Numerous biopharmaceutical companies and researchers are presenting research and clinical trial results at the virtual ASCO 2020 event May 29-31.
AstraZeneca and Daiichi Sankyo’s Enhertu helped patients with three different types of cancer live longer in trials, pointing to potential broader use of the breast cancer treatment.
Cancer patients with COVID-19 who were treated with a drug combination promoted by U.S. President Donald Trump to counter the coronavirus were three times more likely to die within 30 days than those who got either drug alone, U.S. researchers reported.
A recent study published in JAMA Oncology found that although about a third of cancer clinical trials failed to meet their primary endpoints, at oncology meetings they tend to be spun in a positive light.
China’s Innovent Biologics forged a licensing agreement with biosimilar-focused Coherus BioSciences to commercialize Innovent’s biosimilar candidate to Avastin (bevacizumab) in the United States and Canada.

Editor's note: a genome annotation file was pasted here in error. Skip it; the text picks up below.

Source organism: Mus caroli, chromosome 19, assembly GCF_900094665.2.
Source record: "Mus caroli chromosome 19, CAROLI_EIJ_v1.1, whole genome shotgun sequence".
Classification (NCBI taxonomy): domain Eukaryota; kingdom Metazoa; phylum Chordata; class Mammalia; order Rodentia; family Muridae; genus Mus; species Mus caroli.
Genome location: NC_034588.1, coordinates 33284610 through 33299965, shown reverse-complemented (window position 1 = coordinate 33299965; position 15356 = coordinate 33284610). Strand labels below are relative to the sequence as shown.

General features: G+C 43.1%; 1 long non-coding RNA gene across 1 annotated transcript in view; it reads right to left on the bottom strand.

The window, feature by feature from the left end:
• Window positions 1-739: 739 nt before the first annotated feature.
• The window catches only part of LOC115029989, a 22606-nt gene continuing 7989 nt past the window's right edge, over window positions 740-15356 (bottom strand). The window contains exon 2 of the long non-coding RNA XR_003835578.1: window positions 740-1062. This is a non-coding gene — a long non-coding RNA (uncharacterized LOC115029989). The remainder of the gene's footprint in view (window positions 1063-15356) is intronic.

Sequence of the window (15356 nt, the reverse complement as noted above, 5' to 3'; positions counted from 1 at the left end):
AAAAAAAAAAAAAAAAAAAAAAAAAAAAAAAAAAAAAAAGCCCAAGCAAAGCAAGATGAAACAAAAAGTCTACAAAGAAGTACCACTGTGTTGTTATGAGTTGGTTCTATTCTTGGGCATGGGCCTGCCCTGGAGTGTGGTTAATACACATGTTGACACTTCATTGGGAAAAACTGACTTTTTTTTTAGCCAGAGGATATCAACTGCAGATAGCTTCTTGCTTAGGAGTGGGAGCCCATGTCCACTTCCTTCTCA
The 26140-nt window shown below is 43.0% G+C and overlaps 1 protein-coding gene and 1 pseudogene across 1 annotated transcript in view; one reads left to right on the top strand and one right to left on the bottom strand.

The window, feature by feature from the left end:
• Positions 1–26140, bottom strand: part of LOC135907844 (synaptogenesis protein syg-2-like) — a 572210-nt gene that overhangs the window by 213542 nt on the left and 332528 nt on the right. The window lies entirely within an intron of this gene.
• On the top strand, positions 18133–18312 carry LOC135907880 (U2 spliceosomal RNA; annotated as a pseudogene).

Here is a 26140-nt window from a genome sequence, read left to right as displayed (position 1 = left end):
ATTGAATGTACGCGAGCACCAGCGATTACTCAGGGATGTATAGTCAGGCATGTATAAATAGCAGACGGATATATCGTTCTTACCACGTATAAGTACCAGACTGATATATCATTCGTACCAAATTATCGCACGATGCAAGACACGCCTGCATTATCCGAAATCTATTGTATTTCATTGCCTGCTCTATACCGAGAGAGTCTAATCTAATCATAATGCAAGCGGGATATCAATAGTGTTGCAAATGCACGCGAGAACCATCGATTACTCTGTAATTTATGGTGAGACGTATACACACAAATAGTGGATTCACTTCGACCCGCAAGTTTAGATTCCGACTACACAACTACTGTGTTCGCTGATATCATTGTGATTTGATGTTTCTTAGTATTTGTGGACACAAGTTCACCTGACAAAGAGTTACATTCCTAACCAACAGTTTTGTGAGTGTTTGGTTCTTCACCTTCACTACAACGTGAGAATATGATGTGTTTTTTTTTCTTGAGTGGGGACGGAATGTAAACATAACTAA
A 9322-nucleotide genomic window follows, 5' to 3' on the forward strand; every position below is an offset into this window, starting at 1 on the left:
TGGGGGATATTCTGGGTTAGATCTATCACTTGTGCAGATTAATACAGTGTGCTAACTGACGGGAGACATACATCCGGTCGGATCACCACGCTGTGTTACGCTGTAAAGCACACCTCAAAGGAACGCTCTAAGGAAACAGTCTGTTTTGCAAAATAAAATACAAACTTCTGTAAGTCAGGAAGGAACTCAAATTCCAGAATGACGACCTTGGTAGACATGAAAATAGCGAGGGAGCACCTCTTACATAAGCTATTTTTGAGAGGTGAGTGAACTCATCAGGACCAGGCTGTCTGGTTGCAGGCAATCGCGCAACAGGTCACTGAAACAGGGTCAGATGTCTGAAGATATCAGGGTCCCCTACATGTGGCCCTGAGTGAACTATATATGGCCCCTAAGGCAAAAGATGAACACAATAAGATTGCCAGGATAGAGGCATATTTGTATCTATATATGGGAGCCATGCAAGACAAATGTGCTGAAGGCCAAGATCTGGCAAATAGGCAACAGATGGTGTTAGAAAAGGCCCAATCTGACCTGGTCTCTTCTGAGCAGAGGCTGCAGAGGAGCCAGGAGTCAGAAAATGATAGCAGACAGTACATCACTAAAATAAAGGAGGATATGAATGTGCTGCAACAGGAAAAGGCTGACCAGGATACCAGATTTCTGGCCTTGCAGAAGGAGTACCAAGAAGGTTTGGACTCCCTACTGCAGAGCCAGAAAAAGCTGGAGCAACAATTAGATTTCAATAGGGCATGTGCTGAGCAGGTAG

The European Commission granted conditional marketing authorization for Libtayo (cemiplimab) for treating adults with metastatic or locally advanced cutaneous squamous cell carcinoma who are not candidates for curative surgery or curative radiation.
With the books closed on another ASCO meeting, it’s clear to see that checkpoint inhibitors keep showing a promise.
Cancer drug study patients tend to be younger than most people with the disease in the general population.
Bristol-Myers Squibb Company announced updated results from studies evaluating Opdivo (nivolumab) and Yervoy (ipilimumab), alone or in combination, in patients with advanced or metastatic melanoma.
There was a flurry of activity during the first few days of the American Society of Clinical Oncology, with multiple presentations made showing the benefits of various oncology treatments.